Thanks for the essay and the exercise. I'll pass it along as it's appropriate

Anonymous said...

Thanks for the revision. This is more the reality. I'm not new to this, as my daughter with trisomy 21 is 7, but I'm still lost at times (many times) as well, and there really are so few people that can help with the navigation process. My other daughter has special needs as well gifted/anxiety disorder and now I have to be 2 places at once - WHAT!! You said all of what we go through very well.

Anonymous said...

As a mother of a 4 year old with Down syndrome, I am not sure I would have wanted to read your raw account of this journey in the first few months after his birth. In those first few months, as a parent, you need hope and your account of the journey does not offer that. Hope is what kept me getting out of bed each day, and the original "Welcome to Holland" in a much gentler way let me know I was not alone and things would get better.
The first year was a struggle and yes, I had many different emotions. Even through lots of health issues, I never once wanted to turn the clock back to a time when my son did not exist.
What your account does not do if give permission to a new parent to celebrate the birth of their child, which we all needed to do to be able to "get out of the airport" in our own way.
Your account is a good piece for parents to read and reflect on that time in our lives, I just don't think that a new parent who is drinking through a fire hose would be mentally capable of digesting this information properly.

Just my two cents.

Dana said...

The timing of the piece has been the only recurring "criticism" that I've received----when it would be "appropriate" for someone to read it. Interesting, these critiques usually come from someone with older children who haven't been in the airport for a while :)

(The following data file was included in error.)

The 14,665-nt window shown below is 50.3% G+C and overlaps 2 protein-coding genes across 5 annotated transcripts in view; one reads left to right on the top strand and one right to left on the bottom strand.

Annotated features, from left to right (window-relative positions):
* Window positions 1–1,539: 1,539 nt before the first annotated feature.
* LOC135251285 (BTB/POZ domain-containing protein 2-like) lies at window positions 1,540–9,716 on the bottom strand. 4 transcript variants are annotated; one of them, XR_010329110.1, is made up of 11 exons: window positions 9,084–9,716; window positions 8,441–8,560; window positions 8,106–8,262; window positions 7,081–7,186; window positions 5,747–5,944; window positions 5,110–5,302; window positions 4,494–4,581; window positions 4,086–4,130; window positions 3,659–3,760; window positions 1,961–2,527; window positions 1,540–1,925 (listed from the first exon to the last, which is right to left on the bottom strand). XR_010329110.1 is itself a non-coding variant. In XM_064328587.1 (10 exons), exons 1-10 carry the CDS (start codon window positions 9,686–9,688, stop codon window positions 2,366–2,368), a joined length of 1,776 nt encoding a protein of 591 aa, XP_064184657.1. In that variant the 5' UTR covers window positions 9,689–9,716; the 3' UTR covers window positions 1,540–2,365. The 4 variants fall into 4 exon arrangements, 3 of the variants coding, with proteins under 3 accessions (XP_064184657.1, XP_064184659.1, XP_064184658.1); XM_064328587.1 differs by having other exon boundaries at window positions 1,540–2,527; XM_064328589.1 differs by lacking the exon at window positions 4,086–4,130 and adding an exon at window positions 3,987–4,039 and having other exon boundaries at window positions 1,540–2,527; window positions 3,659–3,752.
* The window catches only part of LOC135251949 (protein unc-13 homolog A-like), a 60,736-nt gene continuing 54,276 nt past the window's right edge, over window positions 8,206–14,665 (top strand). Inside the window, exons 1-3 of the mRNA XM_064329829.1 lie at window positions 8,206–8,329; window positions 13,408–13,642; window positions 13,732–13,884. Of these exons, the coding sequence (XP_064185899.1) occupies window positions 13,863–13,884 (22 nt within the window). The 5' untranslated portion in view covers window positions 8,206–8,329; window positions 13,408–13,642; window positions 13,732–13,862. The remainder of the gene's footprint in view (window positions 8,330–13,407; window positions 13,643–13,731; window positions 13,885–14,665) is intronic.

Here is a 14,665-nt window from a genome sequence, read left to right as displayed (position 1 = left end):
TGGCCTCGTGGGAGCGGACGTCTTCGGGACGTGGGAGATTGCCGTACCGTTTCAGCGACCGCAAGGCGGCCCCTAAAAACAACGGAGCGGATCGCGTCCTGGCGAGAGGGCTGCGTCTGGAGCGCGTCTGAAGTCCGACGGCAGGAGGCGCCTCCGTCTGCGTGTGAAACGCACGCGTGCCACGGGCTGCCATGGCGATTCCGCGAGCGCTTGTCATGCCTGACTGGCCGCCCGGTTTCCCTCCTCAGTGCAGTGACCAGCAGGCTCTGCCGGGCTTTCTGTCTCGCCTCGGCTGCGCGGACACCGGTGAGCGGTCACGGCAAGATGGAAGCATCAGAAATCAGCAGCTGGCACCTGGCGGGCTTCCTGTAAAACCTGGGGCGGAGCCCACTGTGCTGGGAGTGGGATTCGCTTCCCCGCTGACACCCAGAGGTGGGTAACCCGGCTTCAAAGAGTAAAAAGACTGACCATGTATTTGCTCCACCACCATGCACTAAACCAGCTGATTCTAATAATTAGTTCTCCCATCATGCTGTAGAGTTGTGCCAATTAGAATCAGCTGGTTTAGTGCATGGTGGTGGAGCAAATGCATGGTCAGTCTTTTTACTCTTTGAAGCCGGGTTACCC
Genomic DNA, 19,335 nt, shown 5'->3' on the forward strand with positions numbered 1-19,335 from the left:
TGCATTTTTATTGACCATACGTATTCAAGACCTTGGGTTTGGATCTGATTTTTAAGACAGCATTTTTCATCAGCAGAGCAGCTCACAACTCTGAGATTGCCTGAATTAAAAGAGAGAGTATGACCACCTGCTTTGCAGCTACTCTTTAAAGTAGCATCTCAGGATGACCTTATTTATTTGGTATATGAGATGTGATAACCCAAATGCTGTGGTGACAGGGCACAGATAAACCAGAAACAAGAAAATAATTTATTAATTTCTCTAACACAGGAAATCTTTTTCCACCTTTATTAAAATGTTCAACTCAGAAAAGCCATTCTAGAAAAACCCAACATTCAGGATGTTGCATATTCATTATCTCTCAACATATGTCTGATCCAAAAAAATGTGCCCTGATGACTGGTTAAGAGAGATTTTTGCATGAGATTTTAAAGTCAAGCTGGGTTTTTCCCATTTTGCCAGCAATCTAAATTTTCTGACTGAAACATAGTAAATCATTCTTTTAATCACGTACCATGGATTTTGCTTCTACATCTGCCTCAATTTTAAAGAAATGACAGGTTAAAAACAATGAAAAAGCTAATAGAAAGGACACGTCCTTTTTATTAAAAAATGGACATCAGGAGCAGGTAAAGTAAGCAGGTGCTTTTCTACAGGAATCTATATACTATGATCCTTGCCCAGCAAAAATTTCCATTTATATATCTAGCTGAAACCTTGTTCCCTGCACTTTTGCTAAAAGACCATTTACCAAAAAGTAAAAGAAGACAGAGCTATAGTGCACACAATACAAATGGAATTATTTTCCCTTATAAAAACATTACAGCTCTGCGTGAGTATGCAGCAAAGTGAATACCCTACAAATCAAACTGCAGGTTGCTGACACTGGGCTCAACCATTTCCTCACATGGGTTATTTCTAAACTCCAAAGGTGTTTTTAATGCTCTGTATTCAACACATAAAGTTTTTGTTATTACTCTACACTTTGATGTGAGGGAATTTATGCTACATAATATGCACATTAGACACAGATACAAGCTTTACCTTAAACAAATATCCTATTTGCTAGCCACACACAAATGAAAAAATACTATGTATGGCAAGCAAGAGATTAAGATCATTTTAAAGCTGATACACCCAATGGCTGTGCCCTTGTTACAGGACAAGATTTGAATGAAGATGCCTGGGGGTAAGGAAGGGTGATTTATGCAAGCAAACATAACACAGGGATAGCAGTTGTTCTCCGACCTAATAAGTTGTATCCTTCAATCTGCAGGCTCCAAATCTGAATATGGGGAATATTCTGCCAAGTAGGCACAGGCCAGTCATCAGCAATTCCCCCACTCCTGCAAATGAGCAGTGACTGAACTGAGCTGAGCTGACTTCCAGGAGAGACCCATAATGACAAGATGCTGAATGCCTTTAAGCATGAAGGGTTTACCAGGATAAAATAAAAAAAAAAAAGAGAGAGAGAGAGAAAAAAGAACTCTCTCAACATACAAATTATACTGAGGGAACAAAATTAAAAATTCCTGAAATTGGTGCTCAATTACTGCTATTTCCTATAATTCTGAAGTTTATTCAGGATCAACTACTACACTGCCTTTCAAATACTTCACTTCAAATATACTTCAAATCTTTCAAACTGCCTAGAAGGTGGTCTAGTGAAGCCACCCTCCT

For me, avoiding reading about the negative emotions that I was dealing with certainly wouldn't have changed the emotions. But that's just FOR ME.

Obviously, everyone needs to choose what essays to read and when to read them.

The birth (or diagnosis, if that comes at a separate time) of a child with special needs is a profound, life-altering experience, for sure. Based on the parents that I've heard from, some find themselves in the dark and just want to hear from those who say "Everything is great here, don't focus on the dark, no worries!". Others find themselves in the dark and want to hear from those who say "Oh, the dark. I was in the dark, too. It's just the darkest dark you've ever sat in, isn't it? You must feel like you're suffocating in the darkness. But I was there too, and I got out. And you will too."

I fall in the latter camp :) I wished that someone would have helped me to acknowledge the feelings that I kept trying to push down. Maybe not immediately after my daughter was born, but within the first month for sure.

To each his (or her) own :)

Knowledge Safari said...

Great post! We hope you join our community at www.knowledgesafari.com

Anonymous said...

I agree completely. If you've never experienced these feelings at all then I applaud your luck.It's nice to have another point of view, no matter if you need it at the beginning or further along on your journey. It just helps to feel that you're not alone. Thank you for sharing.

Kelly said...

Dana,
I am SO glad that I came across this post! WOW- you put into words what I couldn't. I re-posted it on my facebook page - I have about 600 special needs moms and dads that I am friend with that will so GET THIS!!!! I have a five year old daughter with Rett Syndrome www.brooklynbutler.blogspot.com and then just last year my sweet Boston came 2 months early and was eventually diagnosed with Down Syndrome. I think my "arrival in Amsterdam" was actually harder the second time if that is even possible! I just wanted to take a moment to thank you for your words today! www.bostonclarkbutler.blogspot.com

Kelly said...

http://bostonclarkbutler.blogspot.com/

decided t post it on my sons blog too:)

LOVE IT!!

Anne said...

Wow!! Great post. It is so, so true. I'm posting this on my daughter's blog, http://ourgiftsofgrace.blogspot.com/

Devon said...

Thanks for sharing this. It's perfect--so many times in reading this I felt you were expressing exactly how I feel/felt. It's beautiful. Thank you.

Trish said...

Thank you... I posted it to my facebook page.

I find it ironic that I actually live in Holland :)

Jenny said...

I loved this! THIS was exactly how I felt when my son was born!! I reposted it to my blog! Thank you for sharing!
http://thechillitribe.blogspot.com

Dee said...

Thank you! You have just validated all of my feelings over the last 14 months. The airport was the worst. And a lot of days, I felt like I was the only person there! I think I my have finally left though. And guess what, I made great friends already!